Hyundai's second-generation Sonata Hybrid.

Initially slow to embrace alternative powertrain technology, Hyundai is determined to catch up with green rivals like Toyota and Honda. It was the first to market with a retail hydrogen fuel-cell vehicle and it is about to update its original Sonata Hybrid for 2016 – while also adding its first plug-in hybrid model.

The timing likely isn’t the best. With gasoline prices running about a dollar lower than a year ago, and likely to say depressed for a while, demand for battery-based vehicles has taken a dive. But based on a day’s drive of the two new Korean models, green-minded buyers looking for alternatives would be well advised to check out the 2016 Hyundai Sonata Hybrid and Sonata Plug-in Hybrid.

Stay Plugged In!

The plug-based model, in particular, offers the longest range of any midsize PHEV on the U.S. market and its gas-electric driveline provides one of the smoothest, most transparent rides of any plug-in we’ve so far tested.


First Drive: 2015 Hyundai Sonata

“An athlete in a tailored suit.”

by on Jul.10, 2014

The 2015 Hyundai Sonata's styling may be toned down, but it remains a striking entry in a segment that has typically emphasized bland design.

First introduced in 1985, the Hyundai Sonata was a largely overlooked entry into the crowded midsize market, but that all changed with the launch of the 2011 sedan which quickly put to rest all those bad jokes and nasty reviews the Korean maker earned – often deservedly – during its early year in the U.S. market.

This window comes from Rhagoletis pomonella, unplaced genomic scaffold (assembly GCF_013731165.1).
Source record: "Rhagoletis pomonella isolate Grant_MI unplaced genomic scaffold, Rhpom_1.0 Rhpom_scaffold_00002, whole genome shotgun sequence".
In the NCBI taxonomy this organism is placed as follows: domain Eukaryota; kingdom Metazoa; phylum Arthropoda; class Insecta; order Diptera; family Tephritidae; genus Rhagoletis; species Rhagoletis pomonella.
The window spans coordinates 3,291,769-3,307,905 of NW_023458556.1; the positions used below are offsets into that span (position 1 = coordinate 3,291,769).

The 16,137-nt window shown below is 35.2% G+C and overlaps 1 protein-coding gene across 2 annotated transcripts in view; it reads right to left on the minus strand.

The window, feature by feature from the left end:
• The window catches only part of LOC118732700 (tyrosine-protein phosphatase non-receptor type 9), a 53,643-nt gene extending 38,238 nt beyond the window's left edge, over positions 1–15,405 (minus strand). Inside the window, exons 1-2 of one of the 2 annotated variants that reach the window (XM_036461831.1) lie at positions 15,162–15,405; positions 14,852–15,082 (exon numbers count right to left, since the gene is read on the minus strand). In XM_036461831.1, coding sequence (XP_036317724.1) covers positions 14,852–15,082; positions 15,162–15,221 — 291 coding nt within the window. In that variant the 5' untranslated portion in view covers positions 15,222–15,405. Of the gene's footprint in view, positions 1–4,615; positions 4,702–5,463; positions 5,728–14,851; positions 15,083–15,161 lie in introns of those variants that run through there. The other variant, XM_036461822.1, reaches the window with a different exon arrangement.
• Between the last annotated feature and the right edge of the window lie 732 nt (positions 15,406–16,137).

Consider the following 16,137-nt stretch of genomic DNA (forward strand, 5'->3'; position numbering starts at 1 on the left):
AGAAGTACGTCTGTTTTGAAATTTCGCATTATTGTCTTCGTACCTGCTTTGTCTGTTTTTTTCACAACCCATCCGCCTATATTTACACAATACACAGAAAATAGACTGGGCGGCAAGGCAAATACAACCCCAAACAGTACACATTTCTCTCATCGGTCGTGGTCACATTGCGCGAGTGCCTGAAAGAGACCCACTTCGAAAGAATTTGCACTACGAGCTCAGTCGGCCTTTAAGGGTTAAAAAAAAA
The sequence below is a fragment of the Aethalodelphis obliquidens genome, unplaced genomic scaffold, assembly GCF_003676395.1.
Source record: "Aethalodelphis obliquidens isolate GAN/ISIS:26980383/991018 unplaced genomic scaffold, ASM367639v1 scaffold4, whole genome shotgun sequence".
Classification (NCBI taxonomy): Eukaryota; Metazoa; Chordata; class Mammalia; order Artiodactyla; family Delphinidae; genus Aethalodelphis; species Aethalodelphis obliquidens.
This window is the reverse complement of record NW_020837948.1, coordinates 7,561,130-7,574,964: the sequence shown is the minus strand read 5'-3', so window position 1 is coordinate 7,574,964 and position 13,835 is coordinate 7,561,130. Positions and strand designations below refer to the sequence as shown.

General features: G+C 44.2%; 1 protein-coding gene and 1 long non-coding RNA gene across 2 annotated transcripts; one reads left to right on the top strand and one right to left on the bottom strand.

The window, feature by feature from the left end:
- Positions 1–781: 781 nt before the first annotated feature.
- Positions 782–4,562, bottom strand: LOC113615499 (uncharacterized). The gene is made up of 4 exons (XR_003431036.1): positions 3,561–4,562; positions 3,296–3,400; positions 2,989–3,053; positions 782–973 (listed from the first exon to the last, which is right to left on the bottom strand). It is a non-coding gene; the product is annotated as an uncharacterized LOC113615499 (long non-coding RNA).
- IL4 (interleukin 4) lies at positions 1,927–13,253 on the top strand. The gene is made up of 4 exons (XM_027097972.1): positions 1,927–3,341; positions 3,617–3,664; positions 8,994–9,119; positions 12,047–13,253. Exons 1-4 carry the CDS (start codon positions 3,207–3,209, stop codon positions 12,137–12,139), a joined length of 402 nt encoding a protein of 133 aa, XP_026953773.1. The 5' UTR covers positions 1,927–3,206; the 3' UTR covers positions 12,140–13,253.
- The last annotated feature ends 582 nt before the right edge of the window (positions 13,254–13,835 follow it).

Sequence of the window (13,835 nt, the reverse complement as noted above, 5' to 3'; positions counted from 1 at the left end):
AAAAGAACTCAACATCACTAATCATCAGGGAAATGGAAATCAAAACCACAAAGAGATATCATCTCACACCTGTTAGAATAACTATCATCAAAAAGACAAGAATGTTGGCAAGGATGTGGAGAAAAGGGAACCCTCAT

The sixth-generation Sonata broke the rather restrictive mold carmakers used when designing the midsized sedans. Instead of a drab, boxy silhouette, the recession-era Sonata was sleek, curvy and nicely proportioned. And it marked Hyundai’s coming of age as a serious global player – suddenly a serious challenger to top-rated Japanese brands such as Toyota and Nissan.

Reviews You Can Trust!

Now Hyundai is rolling out the Gen-7 Sonata for the 2015 model year, and while it has actually toned down the over-the-top styling that made the outgoing model a visual standout, the Korean carmaker intends to build on the value story that turned Sonata into a major hit for the company.


First Drive: Hyundai Veloster

Quirky little three-door’s fast styling hides fuel sipper underneath.

by on Jan.06, 2012

The Hyundai Veloster looks like a sports car and handles like a sports car, but it sips fuel like an econobox.